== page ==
A columnist of the Milliyet newspaper Nagehan Alçı told about Erdogan's meeting with journalists in Beijing, where he arrived to participate in the One Belt One Road international economic forum. She pays special attention to Erdogan's reaction regarding the assertions of Turkey's passive role and its participation in the fight against ISIS (a terrorist organization banned in Russia) and calls it "a slander by the Obama administration". The column by Nagehan Alçı is focused on the issue of Trump's decision to supply weapons to the Syrian Kurds and highlights the words of the Turkish President said before a difficult meeting in Washington: "The final decision will be taken after the meeting. If we are strategic allies we must take decisions as an alliance. If the alliance is to be overshadowed we'll have to sort things out for ourselves". There is an impression that Erdogan is already ready for the worst option.

The Haber Turk newspaper writes that, in fact, the US military cooperated with the Syrian Kurds from the very beginning of the operation against ISIS in Syria and supplied them with weapons. Despite Turkey's admonition of its ally, the Americans have always denied the supply of weapons to the Kurdish self-defense units, thereby attempting to deceive Turkey. A columnist of the newspaper Özcan Tikit tried to find a positive moment in this matter: "With this decision towards its longtime ally in the region, the US has taken a heavy load on its shoulders, As long as the RKK does not voluntarily renounce terror and announce a self-dissolution, the United States has no way to get rid of this load".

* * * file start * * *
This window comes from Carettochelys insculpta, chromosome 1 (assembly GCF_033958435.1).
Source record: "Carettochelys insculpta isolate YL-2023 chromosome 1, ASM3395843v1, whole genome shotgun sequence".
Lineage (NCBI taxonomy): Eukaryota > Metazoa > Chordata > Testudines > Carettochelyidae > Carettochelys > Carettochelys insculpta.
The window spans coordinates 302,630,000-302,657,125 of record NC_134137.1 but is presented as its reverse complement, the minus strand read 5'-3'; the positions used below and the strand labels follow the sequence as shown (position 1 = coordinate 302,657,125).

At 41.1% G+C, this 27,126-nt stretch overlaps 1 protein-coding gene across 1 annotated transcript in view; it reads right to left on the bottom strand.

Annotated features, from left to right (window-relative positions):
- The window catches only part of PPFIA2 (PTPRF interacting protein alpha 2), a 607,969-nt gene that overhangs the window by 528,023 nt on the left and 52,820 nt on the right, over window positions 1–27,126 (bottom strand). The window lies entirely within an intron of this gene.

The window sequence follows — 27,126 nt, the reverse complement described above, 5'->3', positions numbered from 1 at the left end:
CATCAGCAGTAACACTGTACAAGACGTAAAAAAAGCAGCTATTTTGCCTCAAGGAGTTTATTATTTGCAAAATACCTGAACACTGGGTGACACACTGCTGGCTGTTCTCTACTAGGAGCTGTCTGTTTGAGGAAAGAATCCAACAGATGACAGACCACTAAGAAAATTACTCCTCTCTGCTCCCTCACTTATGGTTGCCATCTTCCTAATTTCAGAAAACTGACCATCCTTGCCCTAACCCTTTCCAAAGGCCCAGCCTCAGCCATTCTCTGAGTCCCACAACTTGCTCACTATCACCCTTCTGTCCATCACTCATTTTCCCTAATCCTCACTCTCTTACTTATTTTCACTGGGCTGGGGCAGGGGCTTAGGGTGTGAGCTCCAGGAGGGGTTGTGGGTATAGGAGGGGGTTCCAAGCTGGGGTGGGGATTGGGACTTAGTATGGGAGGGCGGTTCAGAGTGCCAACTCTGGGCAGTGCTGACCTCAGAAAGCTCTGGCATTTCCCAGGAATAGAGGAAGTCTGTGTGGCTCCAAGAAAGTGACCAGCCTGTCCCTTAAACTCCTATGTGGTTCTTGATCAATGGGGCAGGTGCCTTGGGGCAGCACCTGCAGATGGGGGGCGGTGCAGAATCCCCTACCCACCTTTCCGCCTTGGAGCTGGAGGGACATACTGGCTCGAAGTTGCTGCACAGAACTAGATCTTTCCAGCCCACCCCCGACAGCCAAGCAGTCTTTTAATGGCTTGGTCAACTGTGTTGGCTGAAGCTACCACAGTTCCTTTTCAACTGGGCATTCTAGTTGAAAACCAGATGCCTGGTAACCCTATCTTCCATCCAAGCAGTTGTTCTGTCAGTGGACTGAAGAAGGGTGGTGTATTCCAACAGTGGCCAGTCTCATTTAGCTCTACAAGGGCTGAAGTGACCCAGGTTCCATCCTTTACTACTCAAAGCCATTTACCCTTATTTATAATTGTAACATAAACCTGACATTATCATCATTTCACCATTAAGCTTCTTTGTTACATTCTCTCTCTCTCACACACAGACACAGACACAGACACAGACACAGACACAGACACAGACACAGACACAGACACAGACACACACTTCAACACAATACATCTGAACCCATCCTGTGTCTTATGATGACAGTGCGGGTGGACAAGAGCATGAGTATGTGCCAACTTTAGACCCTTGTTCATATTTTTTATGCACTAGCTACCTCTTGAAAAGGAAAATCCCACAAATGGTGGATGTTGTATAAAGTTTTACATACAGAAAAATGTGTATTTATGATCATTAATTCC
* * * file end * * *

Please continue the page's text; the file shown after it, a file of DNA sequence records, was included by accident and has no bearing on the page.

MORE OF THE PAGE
In the case of a negative for Turkey outcome of the meeting at the White House, theoretically Erdogan still has one more attempt to suspend Trump's decision to supply weapons to the Syrian Kurds. On May 25, a summit of Heads of State and Government of the member countries of the North Atlantic Alliance will open in Brussels, which will be attended by President Donald Trump. In principle, such strong NATO members as France, the UK and Germany can persuade the US president to abandon his decision to arm the Syrian Kurds. But the trouble for Turkey is that Erdogan ruined his relations with the EU countries, including Germany, before the referendum on April 16. It is unlikely that the Federal Chancellor Angela Merkel or Dutch Prime Minister Mark Rutte, whom Erdogan accused of fascism after the ban on holding rallies in Germany and the Netherlands with the participation of Turkish state officials before the referendum, will support Turkey's demand to renounce the derision on arming Syrian Kurds. So far it seems that for the first time since the Cyprus crisis of 1974, Turkey found itself in such a difficult situation.